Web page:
Arriving in Hanoi: traffic and temples
After three weeks travelling through Thailand, we flew from Bangkok to Hanoi. I’m quite behind on the blog as we’ve been so busy exploring. We used Hanoi as a base for getting around the north of the country, as the capital has good connections to the surrounding rural regions. We’ve been back to the city four times!
The rules of the road in Hanoi are that any type of transport, going in any direction, can go anywhere.
Navigating through the Old Quarter to our hotel was pretty challenging, crossing very busy streets with our big backpacks, unable to walk on the pavements and with no pedestrian crossings. The pavements are pretty much useless for pedestrians because people use them as extensions to their streetside shops and cafes, laying out their wares and seating on the pavement. It’s also the prime location for people parking their motorbikes, and since there are so many bikes there is virtually no free space on the pavement anywhere.
We stayed at a small hotel on a street in the heart of the Old Quarter. It was right next to the main area for local Bia Hoi bars, so was very noisy at night, but it didn’t bother me. I actually had my best sleep there as I was so tired!
Once you become used to the traffic and resigned to the perilous nature of every road crossing, Hanoi can be an interesting and fun place to be, although it’s frenetic. There aren’t a lot of major sights in the usual sense, but there are plenty of cultural things to do and it’s enjoyable to simply absorb the atmosphere of the capital.
We saw a performance at the Thang Long water puppets theatre. It was something Mel really wanted to see and I wasn’t too bothered, but I’m really glad we did because it was amazing. The venue was a normal looking theatre, except that the stage is a pool of water. Puppets move around on and in the water, controlled by people hidden behind the curtain. Water puppets are a tradition developed by the people of the Red River delta, around the 16th century. They display features of rural northern Vietnamese life, which I found fascinating.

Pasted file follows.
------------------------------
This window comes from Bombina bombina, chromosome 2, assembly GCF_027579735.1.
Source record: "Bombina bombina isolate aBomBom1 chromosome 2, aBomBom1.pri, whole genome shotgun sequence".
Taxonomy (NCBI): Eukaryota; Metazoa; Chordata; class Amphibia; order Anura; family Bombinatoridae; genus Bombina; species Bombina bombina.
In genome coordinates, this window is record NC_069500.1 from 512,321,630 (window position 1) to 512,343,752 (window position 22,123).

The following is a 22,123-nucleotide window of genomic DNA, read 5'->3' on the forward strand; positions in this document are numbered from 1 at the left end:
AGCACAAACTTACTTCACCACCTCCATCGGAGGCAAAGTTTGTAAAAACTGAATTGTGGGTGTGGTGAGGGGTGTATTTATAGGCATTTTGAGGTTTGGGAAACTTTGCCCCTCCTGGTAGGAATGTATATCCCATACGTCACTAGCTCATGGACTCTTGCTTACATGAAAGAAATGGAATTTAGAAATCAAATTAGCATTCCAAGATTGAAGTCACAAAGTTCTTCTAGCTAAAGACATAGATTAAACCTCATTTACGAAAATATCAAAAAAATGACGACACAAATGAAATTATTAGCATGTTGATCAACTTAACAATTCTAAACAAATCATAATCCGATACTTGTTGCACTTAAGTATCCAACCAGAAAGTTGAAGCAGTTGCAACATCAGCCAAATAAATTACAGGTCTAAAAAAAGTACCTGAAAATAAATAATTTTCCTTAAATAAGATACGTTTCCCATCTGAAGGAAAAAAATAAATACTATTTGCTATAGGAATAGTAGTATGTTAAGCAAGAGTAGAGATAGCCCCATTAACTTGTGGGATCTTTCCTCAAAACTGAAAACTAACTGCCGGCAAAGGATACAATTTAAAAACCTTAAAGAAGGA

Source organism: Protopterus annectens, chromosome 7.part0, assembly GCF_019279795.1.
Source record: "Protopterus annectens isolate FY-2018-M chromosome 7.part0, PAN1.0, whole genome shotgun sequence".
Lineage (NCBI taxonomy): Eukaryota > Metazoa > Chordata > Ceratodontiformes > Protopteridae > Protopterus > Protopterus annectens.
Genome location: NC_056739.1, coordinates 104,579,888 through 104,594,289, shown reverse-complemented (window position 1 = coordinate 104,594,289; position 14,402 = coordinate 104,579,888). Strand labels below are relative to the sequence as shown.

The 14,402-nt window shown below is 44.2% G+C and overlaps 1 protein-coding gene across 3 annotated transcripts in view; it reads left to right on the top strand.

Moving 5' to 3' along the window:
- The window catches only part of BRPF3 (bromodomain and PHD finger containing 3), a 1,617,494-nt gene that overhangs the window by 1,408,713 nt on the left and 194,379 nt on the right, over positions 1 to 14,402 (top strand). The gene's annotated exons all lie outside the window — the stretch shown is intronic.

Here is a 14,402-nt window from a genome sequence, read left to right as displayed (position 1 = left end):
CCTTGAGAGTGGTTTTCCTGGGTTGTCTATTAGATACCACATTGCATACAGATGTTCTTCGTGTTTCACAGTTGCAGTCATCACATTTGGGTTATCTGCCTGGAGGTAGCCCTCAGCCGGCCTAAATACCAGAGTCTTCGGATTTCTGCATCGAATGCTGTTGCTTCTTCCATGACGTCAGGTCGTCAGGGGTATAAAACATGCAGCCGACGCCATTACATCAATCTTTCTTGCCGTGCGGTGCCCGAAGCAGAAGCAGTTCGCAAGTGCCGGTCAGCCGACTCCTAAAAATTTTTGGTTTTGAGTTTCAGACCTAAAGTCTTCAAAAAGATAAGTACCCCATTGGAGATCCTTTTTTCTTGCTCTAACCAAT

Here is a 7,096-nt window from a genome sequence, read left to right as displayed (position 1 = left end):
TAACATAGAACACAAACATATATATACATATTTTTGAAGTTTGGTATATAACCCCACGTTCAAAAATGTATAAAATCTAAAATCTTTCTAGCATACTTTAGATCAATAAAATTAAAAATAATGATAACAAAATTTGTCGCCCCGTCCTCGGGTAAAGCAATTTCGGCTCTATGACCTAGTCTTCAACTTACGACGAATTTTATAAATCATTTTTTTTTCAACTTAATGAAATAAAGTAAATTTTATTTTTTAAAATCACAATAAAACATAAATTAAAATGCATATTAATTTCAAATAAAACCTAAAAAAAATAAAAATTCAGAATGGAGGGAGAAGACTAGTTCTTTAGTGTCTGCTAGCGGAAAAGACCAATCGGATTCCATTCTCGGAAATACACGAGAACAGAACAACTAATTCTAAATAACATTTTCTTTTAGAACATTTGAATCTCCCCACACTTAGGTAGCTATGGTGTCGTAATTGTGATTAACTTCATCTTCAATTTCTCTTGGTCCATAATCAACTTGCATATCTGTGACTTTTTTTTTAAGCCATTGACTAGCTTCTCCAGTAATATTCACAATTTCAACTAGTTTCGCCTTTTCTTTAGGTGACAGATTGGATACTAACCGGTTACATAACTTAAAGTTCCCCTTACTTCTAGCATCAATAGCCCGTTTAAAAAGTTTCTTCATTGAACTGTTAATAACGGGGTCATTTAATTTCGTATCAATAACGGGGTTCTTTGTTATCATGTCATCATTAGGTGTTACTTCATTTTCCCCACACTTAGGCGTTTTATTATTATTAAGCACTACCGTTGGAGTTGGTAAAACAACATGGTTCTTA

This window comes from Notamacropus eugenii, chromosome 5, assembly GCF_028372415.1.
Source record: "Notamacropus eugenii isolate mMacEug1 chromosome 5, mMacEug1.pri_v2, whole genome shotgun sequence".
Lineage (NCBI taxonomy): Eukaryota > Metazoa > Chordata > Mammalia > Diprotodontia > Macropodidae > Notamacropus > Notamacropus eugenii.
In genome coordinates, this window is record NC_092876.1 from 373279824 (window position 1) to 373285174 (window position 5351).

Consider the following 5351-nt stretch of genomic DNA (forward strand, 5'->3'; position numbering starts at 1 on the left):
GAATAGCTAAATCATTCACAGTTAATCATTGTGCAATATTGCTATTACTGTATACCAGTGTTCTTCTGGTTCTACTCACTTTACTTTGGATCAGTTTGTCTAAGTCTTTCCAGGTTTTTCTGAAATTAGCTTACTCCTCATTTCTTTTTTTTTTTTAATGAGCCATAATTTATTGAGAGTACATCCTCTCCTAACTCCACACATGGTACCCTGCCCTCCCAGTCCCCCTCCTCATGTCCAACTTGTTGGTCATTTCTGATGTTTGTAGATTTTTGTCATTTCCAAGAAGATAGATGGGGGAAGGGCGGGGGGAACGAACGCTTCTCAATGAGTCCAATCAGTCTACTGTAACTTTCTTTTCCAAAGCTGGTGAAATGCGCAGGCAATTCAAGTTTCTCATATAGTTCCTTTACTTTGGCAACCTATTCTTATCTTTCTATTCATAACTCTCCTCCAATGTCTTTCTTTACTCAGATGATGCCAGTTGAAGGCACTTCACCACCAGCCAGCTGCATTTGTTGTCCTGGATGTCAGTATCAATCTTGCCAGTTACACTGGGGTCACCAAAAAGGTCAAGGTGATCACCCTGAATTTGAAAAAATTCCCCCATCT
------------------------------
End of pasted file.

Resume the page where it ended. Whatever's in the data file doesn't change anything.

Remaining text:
The puppets were fishermen and farmers, dragons breathing fire and water, jumping fish, and water buffalos being ridden by children. It was a real insight into a past way of life, one that still has relevance to many lives lived today around the river delta. Watching the water puppets performance felt like being transported to a radically different place and time. This feeling was enhanced by the background music, played throughout the show on traditional instruments, most of which I hadn’t seen anything like before.
I noticed in Hanoi that the influence of China and Chinese culture is very strong, and I hadn’t realised the extent of this in Vietnam. It’s particularly striking in the north, but then the north of the country is closer to China than to anywhere else. Vietnam was ruled by China for almost 1000 years, until the 11th century. You can see the impact of this history in the temples around Hanoi, which are all very Chinese in style and use Chinese script.
We walked around Hoan Kiem lake, the spiritual heart of Hanoi, with its red bridge and island temple. There’s also the Temple of Literature and the One Pillar Pagoda, which are beautiful and tranquil. Ho Chi Minh’s Mausoleum is a grand stately building and probably the most important site for all Vietnamese, being the tomb of the father of the nation.
Arriving at the airport in Hanoi went very smoothly. We got on a local bus that took us into the city for $1. Once we reached the city centre, things got more complicated as the traffic is insane. It makes crossing the road in places like Mumbai and Bangkok look like a walk in the park. The difference is that in Vietnam, the motorbike rules the road. Somehow it seems easier to deal with several cars approaching you on a wide unmarked road than 60 motorbikes all swerving in different directions.
Why are there so many motorbikes in Vietnam?
Hardly anyone has a car in Vietnam as they’re extremely expensive, with the cheapest, most basic one costing the equivalent of $22,000 USD. There is a government tax of over 100% on goods imported from countries like Japan and Korea, where South East Asia gets most of its technological and mechanical goods.
There’s no tax on items produced inside Vietnam, but Vietnam doesn’t manufacture any cars, only motorbikes made in Vietnam with Japanese machinery (so there’s a tax on the machinery but not on the finished product). Motorbikes are still relatively expensive, at around $800 for a standard model, but cars are on a different scale. Motorbikes from China are much cheaper as there’s no tax on Chinese imports, but they’re not popular as the quality is low.